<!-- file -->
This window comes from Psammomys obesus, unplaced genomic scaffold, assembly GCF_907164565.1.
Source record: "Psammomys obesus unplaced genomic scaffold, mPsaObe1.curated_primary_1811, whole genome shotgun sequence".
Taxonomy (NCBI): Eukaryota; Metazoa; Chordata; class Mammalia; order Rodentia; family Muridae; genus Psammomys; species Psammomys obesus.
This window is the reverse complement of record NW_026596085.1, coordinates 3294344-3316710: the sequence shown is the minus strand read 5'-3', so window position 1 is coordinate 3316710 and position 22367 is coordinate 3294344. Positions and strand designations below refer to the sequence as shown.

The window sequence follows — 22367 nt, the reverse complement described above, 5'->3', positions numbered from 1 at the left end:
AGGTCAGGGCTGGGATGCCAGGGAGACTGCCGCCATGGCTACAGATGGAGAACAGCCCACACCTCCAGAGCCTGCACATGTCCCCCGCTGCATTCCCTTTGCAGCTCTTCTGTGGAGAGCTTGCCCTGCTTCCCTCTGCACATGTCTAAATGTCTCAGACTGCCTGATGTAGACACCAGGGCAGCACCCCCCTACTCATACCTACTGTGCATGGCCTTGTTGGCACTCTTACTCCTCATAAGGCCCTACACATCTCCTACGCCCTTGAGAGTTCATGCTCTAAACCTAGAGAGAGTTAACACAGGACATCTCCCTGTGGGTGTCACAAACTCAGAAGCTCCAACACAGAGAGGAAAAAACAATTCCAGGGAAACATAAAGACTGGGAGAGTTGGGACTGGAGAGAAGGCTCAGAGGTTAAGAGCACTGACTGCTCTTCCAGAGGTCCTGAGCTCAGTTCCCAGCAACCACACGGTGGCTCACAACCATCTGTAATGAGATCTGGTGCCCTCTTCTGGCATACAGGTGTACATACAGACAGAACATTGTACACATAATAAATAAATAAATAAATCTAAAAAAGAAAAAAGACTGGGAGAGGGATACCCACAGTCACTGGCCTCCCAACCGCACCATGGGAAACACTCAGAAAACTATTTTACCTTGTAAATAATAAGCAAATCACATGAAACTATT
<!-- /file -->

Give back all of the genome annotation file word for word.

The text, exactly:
This window comes from Psammomys obesus, unplaced genomic scaffold, assembly GCF_907164565.1.
Source record: "Psammomys obesus unplaced genomic scaffold, mPsaObe1.curated_primary_1811, whole genome shotgun sequence".
Taxonomy (NCBI): Eukaryota; Metazoa; Chordata; class Mammalia; order Rodentia; family Muridae; genus Psammomys; species Psammomys obesus.
This window is the reverse complement of record NW_026596085.1, coordinates 3294344-3316710: the sequence shown is the minus strand read 5'-3', so window position 1 is coordinate 3316710 and position 22367 is coordinate 3294344. Positions and strand designations below refer to the sequence as shown.

The window sequence follows — 22367 nt, the reverse complement described above, 5'->3', positions numbered from 1 at the left end:
AGGTCAGGGCTGGGATGCCAGGGAGACTGCCGCCATGGCTACAGATGGAGAACAGCCCACACCTCCAGAGCCTGCACATGTCCCCCGCTGCATTCCCTTTGCAGCTCTTCTGTGGAGAGCTTGCCCTGCTTCCCTCTGCACATGTCTAAATGTCTCAGACTGCCTGATGTAGACACCAGGGCAGCACCCCCCTACTCATACCTACTGTGCATGGCCTTGTTGGCACTCTTACTCCTCATAAGGCCCTACACATCTCCTACGCCCTTGAGAGTTCATGCTCTAAACCTAGAGAGAGTTAACACAGGACATCTCCCTGTGGGTGTCACAAACTCAGAAGCTCCAACACAGAGAGGAAAAAACAATTCCAGGGAAACATAAAGACTGGGAGAGTTGGGACTGGAGAGAAGGCTCAGAGGTTAAGAGCACTGACTGCTCTTCCAGAGGTCCTGAGCTCAGTTCCCAGCAACCACACGGTGGCTCACAACCATCTGTAATGAGATCTGGTGCCCTCTTCTGGCATACAGGTGTACATACAGACAGAACATTGTACACATAATAAATAAATAAATAAATCTAAAAAAGAAAAAAGACTGGGAGAGGGATACCCACAGTCACTGGCCTCCCAACCGCACCATGGGAAACACTCAGAAAACTATTTTACCTTGTAAATAATAAGCAAATCACATGAAACTATT